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Interest Rate Cuts on hold after disappointing figures

Inflation has eased to 3.2% down from 3.4%, official figures from the Office for National Statistics show, the lowest level since 2021.

But most economists had predicted the figure, which covers the month of March, would fall to 3.1%. 

While inflation has fallen slightly, the UK's figure still remains one of the highest in the G7.  Our headline rate of 3.2% is nearly 1% more than Germany, which as recorded a 2.3% rate. The US is still sitting above the UK, with an expected rise from 3.2% in February to 3.5% in March.

Tom Bill, residential research chief at Knight Frank, says: “Marginally higher-than-expected inflation is not good news for anyone hoping to agree a mortgage starting with a ‘3’ any time soon. Higher borrowing costs, increased supply and a wave of owners rolling off sub-2% mortgages agreed in early 2022 are all putting downwards pressure on house prices. 

“That said, mortgage approvals hit a 17-month high in February, which means there should be a recognisable spring bounce this year. We expect UK prices to rise by 3% in 2024 as core inflation is tamed and borrowing costs eventually begin to fall.”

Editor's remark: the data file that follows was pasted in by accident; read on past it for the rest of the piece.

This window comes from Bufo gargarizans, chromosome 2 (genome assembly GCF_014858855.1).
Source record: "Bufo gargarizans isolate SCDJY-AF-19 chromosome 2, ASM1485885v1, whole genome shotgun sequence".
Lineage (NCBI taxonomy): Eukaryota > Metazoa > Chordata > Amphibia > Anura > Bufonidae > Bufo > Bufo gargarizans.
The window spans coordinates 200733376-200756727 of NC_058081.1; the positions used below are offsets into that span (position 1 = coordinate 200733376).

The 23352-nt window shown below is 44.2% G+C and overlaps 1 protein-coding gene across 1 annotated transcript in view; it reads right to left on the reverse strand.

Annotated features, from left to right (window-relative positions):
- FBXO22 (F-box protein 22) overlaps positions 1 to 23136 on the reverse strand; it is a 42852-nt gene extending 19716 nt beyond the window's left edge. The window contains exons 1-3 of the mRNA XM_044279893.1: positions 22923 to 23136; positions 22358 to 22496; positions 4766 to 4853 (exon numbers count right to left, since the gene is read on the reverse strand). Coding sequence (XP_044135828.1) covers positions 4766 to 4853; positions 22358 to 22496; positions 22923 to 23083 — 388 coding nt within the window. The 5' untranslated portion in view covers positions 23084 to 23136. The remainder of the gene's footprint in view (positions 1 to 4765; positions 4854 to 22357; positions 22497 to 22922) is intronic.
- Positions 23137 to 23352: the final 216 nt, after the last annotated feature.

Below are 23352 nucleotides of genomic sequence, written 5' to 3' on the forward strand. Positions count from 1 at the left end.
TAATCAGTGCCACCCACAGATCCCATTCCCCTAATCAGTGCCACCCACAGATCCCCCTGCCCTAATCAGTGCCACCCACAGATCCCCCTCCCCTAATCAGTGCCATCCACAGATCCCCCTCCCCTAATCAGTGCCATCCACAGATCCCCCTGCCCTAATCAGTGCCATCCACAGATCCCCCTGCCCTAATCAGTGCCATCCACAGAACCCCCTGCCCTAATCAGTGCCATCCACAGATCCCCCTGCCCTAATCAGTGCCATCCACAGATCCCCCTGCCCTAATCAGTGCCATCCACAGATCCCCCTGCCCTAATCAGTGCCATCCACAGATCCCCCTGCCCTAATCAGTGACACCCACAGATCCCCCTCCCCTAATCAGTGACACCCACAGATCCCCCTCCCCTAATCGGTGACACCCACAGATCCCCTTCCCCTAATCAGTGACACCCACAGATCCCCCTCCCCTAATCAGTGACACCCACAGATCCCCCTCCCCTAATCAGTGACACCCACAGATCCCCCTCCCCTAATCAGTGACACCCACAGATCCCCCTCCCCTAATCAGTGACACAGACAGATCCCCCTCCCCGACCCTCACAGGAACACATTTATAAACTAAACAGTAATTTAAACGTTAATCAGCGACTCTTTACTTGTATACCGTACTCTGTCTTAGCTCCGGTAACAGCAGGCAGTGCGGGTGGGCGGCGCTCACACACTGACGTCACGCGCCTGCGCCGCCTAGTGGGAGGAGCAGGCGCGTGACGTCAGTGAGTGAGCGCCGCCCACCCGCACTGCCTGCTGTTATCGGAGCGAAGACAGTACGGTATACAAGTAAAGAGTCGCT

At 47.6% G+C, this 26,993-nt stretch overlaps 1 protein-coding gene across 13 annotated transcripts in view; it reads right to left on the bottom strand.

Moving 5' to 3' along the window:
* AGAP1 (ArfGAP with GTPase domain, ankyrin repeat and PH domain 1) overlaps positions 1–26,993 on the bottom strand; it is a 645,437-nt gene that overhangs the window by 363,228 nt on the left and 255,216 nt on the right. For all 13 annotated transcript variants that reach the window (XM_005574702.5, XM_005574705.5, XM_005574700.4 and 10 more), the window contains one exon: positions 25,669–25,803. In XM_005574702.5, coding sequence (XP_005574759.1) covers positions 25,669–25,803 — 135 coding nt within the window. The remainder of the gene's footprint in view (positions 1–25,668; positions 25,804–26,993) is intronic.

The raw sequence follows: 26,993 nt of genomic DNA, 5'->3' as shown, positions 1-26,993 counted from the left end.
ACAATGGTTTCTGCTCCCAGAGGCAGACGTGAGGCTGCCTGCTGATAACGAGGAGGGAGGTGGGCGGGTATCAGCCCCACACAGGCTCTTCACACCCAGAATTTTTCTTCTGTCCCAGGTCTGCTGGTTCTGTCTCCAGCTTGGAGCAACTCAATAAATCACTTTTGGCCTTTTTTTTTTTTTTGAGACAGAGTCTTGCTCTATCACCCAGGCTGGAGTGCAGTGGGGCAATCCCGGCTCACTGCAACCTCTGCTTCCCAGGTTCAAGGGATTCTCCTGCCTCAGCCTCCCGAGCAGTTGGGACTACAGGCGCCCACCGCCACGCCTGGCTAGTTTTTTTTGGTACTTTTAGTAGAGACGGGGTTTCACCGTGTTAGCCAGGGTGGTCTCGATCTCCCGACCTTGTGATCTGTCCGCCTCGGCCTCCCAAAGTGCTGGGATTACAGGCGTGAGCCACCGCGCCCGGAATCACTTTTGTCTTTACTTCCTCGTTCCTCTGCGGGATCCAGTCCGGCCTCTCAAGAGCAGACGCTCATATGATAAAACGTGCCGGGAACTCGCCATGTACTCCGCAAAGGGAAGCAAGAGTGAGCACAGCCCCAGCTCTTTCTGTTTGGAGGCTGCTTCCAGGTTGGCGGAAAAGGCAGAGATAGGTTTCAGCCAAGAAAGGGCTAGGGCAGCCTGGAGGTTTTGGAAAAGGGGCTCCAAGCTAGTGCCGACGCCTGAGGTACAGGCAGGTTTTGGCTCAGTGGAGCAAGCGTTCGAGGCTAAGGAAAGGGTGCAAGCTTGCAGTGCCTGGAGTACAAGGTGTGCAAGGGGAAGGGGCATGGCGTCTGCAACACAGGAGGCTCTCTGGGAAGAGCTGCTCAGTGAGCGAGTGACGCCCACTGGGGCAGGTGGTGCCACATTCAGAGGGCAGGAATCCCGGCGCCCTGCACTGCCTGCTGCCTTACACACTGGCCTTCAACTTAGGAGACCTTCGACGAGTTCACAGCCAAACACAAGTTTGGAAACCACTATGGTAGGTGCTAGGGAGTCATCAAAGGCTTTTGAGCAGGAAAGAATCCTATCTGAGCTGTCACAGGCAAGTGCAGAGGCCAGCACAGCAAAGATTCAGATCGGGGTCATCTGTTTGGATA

Craig Fish, director of Lodestone Mortgages and Protection, says: “With the energy price cap reducing in April, there is hope that this will feed through to the numbers we see in the next [figures] but with fuel prices rising at the pump again and wage inflation still not reading as the Bank of England want it to, there is diminishing hope of a rate cut in June. SWAP rates and lender rates are ticking up again, so we are not out of the woods yet.”

And Riz Malik, director of R3 Mortgages, adds: “The final push to the 2% inflation target will likely be the hardest. However, [governor] Andrew Bailey has highlighted that the UK and US's inflation issues are different, signalling that a Bank of England rate cut ahead of the Fed may be possible. This is unlikely to move the property market but increases the likelihood of a cut at either the June or August meeting.”

Sarah Coles, head of personal finance at business consultancy Hargreaves Lansdown, also believes the disappointing inflation figure will delay good news for the housing market. 

She says: “Homeowners with a remortgage on the horizon will be desperate for a sign that a rate cut is around the corner. The inflation figures show we’re inching in the right direction, but they’ve still got a wait on their hands.

“There are still an awful lot of inflationary pressures the Bank will be keeping a beady eye on. Rising oil prices showed up in higher petrol prices in March, and over time it will feed into the price of everything that’s manufactured, transported or sold in a shop that needs heating and lighting. At the same time, wages are still rising faster than inflation, so the Monetary Policy Committee is not going to be keen to rush into anything, and the market is pricing in a rate rise no earlier than August.”


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